SCADD demonstrates several of the clinical and public policy issues currently facing many inborn errors of metabolism identified by expanded newborn screening with tandem mass spectrometry, including deficiency of short/branched chain- and isobutyryl-CoA dehydrogenases as well as 3-methylcrotonyl-CoA carboxylase. Issues surrounding these disorders echo similar problems faced in earlier decades of newborn screening with diseases such as histidinemia and the Duarte variant galactosemia. Specifically, how does one best differentiate between a benign biochemical phenotype, a clinical disorder with incomplete penetrance, and a clinically relevant part of a multi-factorial disorder?
Fatty acid oxidation defects provide a classic example of how patients can derive great benefit from early detection. Prior to newborn screening, approximately 25% of known MCADD patients died and another 30–40% of cases exhibited variable developmental delay [49]. Although some patients were completely asymptomatic, the morbidity and mortality is clearly significant. In contrast, patients identified before the onset of symptoms and managed with appropriate preventive urgent care services have little morbidity and rare mortality with significant cost benefits to the health care system [50]. There is less certainty about the advantages of early detection of SCADD. Most symptomatic cases have come to light due to large diagnostic work-ups on children with non-specific findings such as developmental delay, failure to thrive, and myopathy. Some of these patients are found to have molecular testing, biochemical findings, and decreased enzyme levels which are consistent with SCADD, at which point they are labeled with the diagnosis. However, patients with the same genotypes and laboratory findings have been found to be asymptomatic, especially through newborn screening. Clearly, the issue of cause and effect requires more scrutiny. In the meantime, both symptomatic patients and those diagnosed on newborn screening should receive appropriate counseling about potential risks and current guidelines for management.
The example of isovaleric acidemia due to isovaleryl-CoA dehydrogenase (IVDH) deficiency offers some additional insight into the problem. The long history of this disorder and its clinical, biochemical, and molecular study leave no doubt that this deficiency can lead to catastrophic consequences in affected individuals. Yet, individuals with only mild elevations of isovaleryl-CoA-related metabolites in plasma, urine, and fibroblasts are now routinely identified by MS/MS newborn screening and nearly half of the mutant IVD gene alleles sequenced from these infants have a common recurring missense mutation, 932C>T; A282V [51]. Nearly all of these individuals have remained asymptomatic with mild or no dietary protein restriction with or without carnitine supplementation. If this group of asymptomatic patients had been recognized prior to the cases of penetrant disease, it may well have confounded the true association of IVDH deficiency with metabolic acidosis. Thus, a real association between the non-specific neuromuscular presentations reported in most patients with SCADD may exist, even if it is infrequent.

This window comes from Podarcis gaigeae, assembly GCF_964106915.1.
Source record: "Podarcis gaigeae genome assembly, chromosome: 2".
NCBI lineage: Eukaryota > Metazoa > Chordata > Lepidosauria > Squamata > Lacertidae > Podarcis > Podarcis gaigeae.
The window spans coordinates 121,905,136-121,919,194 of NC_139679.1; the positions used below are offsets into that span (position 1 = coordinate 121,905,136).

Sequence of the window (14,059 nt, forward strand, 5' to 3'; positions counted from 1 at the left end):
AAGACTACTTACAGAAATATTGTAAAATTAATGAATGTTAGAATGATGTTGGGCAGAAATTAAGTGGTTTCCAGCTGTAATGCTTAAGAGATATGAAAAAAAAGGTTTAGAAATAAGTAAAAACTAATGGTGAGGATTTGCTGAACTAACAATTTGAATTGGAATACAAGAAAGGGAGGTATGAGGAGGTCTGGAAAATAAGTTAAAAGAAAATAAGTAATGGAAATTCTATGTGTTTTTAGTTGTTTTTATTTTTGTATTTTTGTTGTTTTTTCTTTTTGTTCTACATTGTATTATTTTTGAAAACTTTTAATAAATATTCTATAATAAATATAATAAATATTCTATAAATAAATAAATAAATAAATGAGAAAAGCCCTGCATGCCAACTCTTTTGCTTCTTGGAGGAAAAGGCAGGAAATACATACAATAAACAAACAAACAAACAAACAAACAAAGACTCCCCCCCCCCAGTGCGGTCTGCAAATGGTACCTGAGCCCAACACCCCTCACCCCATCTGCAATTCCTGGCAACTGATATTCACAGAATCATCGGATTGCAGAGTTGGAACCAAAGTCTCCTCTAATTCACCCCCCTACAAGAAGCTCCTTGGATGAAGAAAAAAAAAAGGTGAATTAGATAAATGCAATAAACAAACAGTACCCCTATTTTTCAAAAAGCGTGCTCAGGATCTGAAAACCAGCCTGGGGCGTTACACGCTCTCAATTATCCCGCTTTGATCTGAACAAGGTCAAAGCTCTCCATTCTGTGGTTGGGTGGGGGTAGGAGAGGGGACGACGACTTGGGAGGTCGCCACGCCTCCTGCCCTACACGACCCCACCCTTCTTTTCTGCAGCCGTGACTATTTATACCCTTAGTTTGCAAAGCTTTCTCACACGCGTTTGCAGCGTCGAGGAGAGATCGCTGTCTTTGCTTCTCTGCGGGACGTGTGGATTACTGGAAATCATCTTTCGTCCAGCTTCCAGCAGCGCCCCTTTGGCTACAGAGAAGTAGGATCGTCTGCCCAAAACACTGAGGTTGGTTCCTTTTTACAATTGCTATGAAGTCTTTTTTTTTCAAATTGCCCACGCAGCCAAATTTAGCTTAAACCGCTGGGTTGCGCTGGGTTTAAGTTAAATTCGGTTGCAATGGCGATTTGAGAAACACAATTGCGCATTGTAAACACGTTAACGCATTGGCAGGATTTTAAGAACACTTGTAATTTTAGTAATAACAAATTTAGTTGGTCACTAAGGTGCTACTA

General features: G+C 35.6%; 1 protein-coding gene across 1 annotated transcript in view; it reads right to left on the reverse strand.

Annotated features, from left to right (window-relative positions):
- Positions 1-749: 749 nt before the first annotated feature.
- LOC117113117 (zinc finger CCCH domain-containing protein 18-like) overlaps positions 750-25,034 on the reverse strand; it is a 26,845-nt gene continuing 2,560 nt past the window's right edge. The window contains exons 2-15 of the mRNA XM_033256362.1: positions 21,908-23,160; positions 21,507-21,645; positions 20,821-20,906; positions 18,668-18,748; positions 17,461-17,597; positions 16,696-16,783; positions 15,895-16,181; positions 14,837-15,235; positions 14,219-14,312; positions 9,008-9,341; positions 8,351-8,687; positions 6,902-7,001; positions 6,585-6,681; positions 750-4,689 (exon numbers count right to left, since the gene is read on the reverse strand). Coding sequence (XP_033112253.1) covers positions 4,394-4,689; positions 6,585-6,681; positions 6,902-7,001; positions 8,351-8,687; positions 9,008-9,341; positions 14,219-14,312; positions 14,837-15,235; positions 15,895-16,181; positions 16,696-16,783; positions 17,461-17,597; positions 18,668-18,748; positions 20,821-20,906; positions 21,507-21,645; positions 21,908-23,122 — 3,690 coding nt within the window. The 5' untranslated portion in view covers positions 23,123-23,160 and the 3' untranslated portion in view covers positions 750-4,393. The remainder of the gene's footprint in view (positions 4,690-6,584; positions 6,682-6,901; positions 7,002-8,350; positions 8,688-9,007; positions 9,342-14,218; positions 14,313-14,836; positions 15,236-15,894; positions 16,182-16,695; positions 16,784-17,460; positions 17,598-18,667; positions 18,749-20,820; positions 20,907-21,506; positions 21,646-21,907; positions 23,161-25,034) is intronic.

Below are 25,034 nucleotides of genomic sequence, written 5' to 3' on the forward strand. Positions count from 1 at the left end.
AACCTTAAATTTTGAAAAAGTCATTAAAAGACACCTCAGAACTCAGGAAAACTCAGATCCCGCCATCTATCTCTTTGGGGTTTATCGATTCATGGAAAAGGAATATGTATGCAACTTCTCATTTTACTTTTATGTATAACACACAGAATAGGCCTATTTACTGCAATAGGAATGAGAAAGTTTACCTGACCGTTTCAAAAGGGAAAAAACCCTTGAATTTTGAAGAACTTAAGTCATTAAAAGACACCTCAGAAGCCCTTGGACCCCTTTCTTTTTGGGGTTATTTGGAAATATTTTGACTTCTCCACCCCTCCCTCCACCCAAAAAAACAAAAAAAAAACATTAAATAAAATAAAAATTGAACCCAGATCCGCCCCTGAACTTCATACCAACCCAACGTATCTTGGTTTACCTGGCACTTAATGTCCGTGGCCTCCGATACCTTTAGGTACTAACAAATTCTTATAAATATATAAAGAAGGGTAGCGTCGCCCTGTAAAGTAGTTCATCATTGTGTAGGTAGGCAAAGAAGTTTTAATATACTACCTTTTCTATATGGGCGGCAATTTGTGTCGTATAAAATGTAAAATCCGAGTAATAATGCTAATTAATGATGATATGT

The curious finding that nearly all patients identified with SCADD have point mutations that lead to protein misfolding may provide some insight into a possible pathologic effect of SCADD. The loss of SCAD activity clearly can lead to the accumulation of abnormal organic acids and the true risk relative to this loss of function may be that of acute metabolic acidosis with metabolic stress. The risk may be lower than for isovaleric acidemia, but there is little other difference between the two disorders in this regard. In contrast, aggregation of abnormally folded SCAD protein in patient cells is distinct and may lead to otherwise unexpected cellular toxicity. Examples of misfolding defects that are known to lead to neurotoxicity include superoxide dismutase, β-amyloid protein, and α-synuclein. Moreover, SCAD misfolding is aggravated by environmental factors that may vary from person to person and interact with as of yet uncharacterized factors to cause disease in some individuals.
The lack of an easily discernible and consistent phenotype in SCADD has clouded its continued inclusion in the panel of disorders identified through newborn screening by MS/MS. Nevertheless, an argument can currently be made for its retention. The risk for acute metabolic decompensation with acidosis appears to be small but not null, and knowledge of the enzyme deficiency will expedite recognition and treatment of such an episode. Moreover, continued uncertainty over long term consequences of SCADD can only be addressed by larger, collaborative studies of individuals prior to symptoms. While this is not a classic indication for implementation of newborn screening, recognition of the disorder comes at no additional expense to an existing test. Appropriate education and reassurance of families (and primary care physicians) should allow collection of vital clinical data with minimal psychosocial impact. In this regard, SCADD could prove to be a valuable model to study other secondary target diseases identified coincidentally with a technology aimed at another disorder. Continuing efforts to follow outcomes in such disorders and elucidate possible underlying mechanisms of disease will ultimately prove to be invaluable in guiding both newborn screening protocols as well as clinical management for physicians and families.
Acknowledgments
JV was funded in part by NIH grant R01-DK54936 and the Mathew Fisch Fund of the Children’s Hospital of Pittsburgh Foundation.
Footnotes